from The American Heritage® Dictionary of the English Language, 4th Edition

  • n. See ton.

from Wiktionary, Creative Commons Attribution/Share-Alike License

  • n. The Avoirdupois or Imperial ton of 2,240 pounds.

from WordNet 3.0 Copyright 2006 by Princeton University. All rights reserved.

  • n. a British unit of weight equivalent to 2240 pounds


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  • No, I was curious too, once you mentioned it. But I have to tell you, you're the only person I've ever met who can say, "I know a cooper I can ask about this." Wow.

    November 7, 2007

  • I guess that would make sense, if a tun was a standardized size and weight, and it ended up being around 2,240 pounds when full. Of course it's hard to standardize the weight/size of custom-built containers (though I know a cooper I can ask about this). If, say, a tun always had to be made of oak and fit a certain number of liquid gallons, then there could have been a standard weight.

    Anyway, it doesn't mean *you* have to go looking for the answer! I was just musing out loud. Er... in type, I mean.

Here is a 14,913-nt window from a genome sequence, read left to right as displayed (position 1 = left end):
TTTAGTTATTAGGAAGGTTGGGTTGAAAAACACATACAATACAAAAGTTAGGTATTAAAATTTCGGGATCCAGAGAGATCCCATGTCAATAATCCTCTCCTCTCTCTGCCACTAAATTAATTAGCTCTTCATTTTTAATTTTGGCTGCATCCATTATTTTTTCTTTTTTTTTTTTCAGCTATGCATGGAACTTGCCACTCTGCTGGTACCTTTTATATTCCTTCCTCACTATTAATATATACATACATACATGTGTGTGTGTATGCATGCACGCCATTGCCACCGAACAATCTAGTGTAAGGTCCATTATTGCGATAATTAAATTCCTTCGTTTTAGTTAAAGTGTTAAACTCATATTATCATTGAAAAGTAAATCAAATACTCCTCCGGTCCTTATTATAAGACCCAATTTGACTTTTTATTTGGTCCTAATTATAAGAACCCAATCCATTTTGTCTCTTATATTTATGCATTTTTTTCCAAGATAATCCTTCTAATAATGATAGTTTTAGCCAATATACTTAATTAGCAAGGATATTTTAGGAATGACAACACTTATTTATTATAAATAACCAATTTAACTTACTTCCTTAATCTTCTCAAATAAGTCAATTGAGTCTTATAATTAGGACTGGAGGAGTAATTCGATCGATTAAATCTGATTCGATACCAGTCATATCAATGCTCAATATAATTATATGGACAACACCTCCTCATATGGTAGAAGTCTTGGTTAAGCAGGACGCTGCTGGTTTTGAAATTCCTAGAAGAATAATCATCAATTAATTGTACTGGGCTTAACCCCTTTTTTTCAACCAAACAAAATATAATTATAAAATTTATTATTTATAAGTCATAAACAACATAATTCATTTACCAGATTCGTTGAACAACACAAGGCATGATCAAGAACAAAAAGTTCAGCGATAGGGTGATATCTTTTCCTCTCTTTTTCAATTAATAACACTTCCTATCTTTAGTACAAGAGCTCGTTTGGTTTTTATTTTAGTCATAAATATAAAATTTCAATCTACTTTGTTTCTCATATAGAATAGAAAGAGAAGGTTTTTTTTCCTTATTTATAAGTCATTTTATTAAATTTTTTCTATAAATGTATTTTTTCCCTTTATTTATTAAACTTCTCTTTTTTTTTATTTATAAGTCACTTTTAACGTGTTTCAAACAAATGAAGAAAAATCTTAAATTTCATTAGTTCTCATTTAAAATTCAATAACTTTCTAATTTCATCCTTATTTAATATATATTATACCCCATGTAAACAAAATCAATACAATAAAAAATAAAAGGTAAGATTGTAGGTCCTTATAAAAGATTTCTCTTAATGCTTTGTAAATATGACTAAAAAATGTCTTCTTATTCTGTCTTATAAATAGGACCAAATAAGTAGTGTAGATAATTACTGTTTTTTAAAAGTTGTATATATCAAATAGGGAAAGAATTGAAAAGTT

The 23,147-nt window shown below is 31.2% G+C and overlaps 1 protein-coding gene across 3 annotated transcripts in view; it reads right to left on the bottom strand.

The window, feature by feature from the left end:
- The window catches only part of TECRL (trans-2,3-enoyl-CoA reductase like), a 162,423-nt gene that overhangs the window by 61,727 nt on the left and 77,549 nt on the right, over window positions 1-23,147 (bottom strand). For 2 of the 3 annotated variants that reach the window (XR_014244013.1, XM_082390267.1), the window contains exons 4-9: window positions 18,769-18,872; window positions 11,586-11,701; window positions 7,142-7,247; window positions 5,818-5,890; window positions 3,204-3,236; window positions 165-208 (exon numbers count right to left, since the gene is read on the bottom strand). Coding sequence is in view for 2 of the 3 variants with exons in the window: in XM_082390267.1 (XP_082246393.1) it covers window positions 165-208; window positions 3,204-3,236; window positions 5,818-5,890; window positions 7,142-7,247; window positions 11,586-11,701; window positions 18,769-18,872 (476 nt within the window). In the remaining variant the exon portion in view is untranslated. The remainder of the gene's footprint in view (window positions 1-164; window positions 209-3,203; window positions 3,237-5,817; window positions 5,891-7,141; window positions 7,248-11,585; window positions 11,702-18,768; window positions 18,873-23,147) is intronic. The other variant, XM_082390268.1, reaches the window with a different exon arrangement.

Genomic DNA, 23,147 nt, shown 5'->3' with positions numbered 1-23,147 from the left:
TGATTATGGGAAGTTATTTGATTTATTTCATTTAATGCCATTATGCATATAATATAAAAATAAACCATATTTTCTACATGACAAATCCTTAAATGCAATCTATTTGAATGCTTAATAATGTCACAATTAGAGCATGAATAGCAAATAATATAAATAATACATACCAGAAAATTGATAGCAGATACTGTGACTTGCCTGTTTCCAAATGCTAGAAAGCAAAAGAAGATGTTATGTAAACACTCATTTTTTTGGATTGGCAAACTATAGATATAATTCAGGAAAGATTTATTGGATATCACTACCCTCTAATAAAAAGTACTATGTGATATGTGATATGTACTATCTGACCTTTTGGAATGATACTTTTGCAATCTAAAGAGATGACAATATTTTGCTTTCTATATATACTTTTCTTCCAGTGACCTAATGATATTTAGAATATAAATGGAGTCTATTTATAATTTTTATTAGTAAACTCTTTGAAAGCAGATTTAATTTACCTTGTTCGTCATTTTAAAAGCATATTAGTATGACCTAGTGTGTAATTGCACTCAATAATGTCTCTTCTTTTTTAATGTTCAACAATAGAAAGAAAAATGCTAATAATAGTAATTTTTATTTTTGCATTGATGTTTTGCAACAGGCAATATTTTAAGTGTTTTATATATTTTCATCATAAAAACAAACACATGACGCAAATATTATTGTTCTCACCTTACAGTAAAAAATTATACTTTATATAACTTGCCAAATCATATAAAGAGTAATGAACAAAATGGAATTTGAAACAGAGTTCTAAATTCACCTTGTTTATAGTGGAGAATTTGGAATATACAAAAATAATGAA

November 7, 2007

  • Ah, okay. Gotcha. So maybe this helps: Seems that in Old England, a "tun" was a large cask used to store wine. The tuns were more or less of standard size, so the tun came to represent not only a volume unit (the capacity of the cask) but also a weight unit (the weight of the cask when full). Although I doubt they held what we consider a ton today!

    Is that what you're looking for, though?

    November 7, 2007

  • No, 2,000 is definitely more round than 2,240, but it still isn't exactly round in the metric sense. Why, then, is it 2,000 and not 1,000, or 10,000?

    I'm wondering if the answer is something like that (possibly apocryphal) story about standard railroad gauges being the width they are because that was allegedly the width of a Roman chariot--and that width led to a standard width of carts, which led to wagons and carriages, which led to railroads. I don't know if that story is true--though I think it would be the coolest thing ever if it were--but such stories do make me wonder when I come across measurements like a foot being 12 inches (why 12?) and a yard being 3 feet (why 3?) and the long ton being 2,240 pounds.

    It makes me wonder if 2,240 pounds was the amount of X (a commonly traded material, probably in England--say, wool) that fit into a standard cart, or something like that.

    November 7, 2007

  • I think the term is used to distinguish it from the U.S. ton (which is sometimes called a short ton). And as you know, a U.S. ton equals 2,000 pounds, which is more round than 2,240. Or am I talking in circles?

    November 7, 2007

  • Does anybody know how this rather non-round number came to mean a long ton?

    November 6, 2007

  • The traditional British ton, equal to 2,240 pounds.

    November 6, 2007